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I know the naming of the country "Panem" already has at least a couple meanings in the Hunger Games books and movies. For starters, it translates to "bread", and is even more fitting when Plutarch mentions the phrase panem et circenses.

I was thinking maybe the author also intended to incorporate "Pan-Am", as in Pan America, into the name of the country as well, since Panem seems to include all of the former USA, and possibly Canada as well.

Is there any documented evidence that this, indeed, the case?

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Judging from this interview between Suzanne Collins and Scholastic, there doesn't seem to be any other meaning in the name of Panem other than the Latin phrase which is why she chose it:

In keeping with the classical roots, I send my tributes into an updated version of the Roman gladiator games, which entails a ruthless government forcing people to fight to the death as popular entertainment. The world of Panem, particularly the Capitol, is loaded with Roman references. Panem itself comes from the expression “Panem et Circenses” which translates into “Bread and Circuses.”

I think it's unlikely there's any connection to Pan-Am because the books are very clear that Panem used to be America, so it wouldn't add anything. From the first chapter of The Hunger Games:

Just as the town clock strikes two, the mayor steps up to the podium and begins to read. It’s the same story every year. He tells of the history of Panem, the country that rose up out of the ashes of a place that was once called North America.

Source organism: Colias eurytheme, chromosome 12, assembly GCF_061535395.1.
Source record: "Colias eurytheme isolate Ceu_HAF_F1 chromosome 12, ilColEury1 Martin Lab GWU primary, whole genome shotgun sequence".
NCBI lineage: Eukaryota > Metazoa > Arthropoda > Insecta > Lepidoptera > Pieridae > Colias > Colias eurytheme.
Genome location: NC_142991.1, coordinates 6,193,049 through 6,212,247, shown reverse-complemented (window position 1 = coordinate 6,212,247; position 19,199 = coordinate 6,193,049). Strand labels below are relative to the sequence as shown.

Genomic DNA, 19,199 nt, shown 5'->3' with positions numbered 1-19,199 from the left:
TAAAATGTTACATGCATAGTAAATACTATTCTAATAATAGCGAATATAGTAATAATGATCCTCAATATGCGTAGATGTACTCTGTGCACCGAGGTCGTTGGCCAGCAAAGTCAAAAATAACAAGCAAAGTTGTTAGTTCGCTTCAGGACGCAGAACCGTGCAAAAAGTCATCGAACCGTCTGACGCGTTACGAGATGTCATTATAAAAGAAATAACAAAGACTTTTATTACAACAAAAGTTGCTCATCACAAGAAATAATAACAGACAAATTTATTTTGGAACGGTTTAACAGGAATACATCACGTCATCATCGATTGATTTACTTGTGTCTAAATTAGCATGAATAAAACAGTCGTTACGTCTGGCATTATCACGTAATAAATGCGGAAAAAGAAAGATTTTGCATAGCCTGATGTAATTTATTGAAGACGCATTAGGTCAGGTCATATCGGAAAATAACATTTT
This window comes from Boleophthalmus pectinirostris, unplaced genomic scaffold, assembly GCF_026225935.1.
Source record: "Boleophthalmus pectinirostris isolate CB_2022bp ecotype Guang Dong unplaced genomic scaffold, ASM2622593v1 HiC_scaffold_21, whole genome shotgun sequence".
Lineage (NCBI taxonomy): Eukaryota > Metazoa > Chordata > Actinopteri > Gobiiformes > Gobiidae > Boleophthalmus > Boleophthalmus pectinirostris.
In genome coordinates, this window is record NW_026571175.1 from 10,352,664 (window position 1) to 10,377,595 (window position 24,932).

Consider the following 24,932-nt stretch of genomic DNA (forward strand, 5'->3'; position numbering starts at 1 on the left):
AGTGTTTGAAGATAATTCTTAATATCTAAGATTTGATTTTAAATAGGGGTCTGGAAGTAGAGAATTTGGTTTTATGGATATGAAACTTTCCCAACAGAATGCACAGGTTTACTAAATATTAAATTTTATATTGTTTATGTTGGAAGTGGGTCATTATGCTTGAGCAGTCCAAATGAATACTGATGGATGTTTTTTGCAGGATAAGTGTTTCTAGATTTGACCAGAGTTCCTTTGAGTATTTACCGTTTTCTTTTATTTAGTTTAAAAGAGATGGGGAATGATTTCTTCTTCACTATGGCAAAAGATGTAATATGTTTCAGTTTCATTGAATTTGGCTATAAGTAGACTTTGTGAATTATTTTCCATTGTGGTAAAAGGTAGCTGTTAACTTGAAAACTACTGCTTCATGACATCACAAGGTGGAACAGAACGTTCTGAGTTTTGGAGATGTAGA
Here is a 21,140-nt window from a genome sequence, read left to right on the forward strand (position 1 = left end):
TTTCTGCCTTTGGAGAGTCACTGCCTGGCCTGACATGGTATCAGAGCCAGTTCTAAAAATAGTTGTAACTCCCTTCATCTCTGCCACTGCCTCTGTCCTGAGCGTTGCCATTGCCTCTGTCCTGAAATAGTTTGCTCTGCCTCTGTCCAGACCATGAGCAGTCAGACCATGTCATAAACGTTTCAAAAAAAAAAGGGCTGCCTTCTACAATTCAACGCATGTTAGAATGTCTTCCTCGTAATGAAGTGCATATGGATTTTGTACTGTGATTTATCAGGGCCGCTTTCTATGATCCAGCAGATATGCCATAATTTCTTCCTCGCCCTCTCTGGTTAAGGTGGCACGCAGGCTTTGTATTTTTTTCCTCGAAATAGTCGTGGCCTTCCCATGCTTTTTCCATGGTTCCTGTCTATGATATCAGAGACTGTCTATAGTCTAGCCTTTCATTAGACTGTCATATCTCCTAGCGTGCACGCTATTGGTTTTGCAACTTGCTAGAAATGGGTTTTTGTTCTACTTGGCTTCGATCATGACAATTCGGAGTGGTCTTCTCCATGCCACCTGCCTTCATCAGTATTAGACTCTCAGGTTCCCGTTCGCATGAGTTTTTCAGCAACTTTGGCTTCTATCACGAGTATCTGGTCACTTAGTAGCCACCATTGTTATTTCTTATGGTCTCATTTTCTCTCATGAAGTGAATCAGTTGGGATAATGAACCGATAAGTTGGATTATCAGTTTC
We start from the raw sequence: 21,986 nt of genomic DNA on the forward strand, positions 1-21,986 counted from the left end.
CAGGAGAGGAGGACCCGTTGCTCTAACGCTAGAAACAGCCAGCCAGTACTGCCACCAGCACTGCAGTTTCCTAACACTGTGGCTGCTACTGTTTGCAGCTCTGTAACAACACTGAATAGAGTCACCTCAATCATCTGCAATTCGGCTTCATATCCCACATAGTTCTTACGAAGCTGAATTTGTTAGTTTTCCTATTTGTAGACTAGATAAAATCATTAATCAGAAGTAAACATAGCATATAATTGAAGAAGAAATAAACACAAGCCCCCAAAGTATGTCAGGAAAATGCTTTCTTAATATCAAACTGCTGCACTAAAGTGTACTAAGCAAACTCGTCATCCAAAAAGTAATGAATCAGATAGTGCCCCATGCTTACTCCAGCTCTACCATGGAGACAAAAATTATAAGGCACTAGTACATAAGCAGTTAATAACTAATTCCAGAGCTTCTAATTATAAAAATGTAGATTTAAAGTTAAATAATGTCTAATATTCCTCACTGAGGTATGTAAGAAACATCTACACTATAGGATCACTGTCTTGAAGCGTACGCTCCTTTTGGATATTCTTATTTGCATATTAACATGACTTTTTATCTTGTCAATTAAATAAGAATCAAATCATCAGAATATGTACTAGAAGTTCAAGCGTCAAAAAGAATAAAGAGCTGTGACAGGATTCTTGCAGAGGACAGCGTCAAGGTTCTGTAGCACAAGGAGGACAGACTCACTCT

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I'd say that the overt reference to North America suggests that Pan-Am IS a possible other meaning to the word Panem. The place was once called North America, which is currently divided into 3 countries (Mexico, United States of America, and Canada). Uniting all of North America leads to the prefix "pan-", which literally means "all". So "all America" could easily be a meaning of "Panem". As a sometimes-author myself, I know it adds layers to give place names (and character names) multiple meanings. –  BrettFromLA Jul 31 at 19:48

I was thinking maybe the author also intended to incorporate "Pan-Am", as in Pan America, into the name of the country as well, since Panem seems to include all of the former USA, and possibly Canada as well.

That reasoning does not make very much sense. As you say, Pan-Am would mean Pan-America, which translates to "The complete/whole America". From wiki:

The Americas, or America, also known as the New World, are the combined continental landmasses of North America and South America, in the Western Hemisphere.

Panem however only covers North America, so it seems like quite a stretch to name it Pan-America.

Panem

Even if you take into account that many US Americans like to limit the term "America" to the USA, the prefix "pan-" clearly indicates that you mean the whole thing, as in Pan-Africa or the Pan-American Highway.

Together with the fact that there seems to be no evidence for a third meaning in the books or the movie, one can conclude that most likely this was not an intended meaning of Panem.

Image credit: User Shootingarrowsatthesky on Hunger Games Wiki

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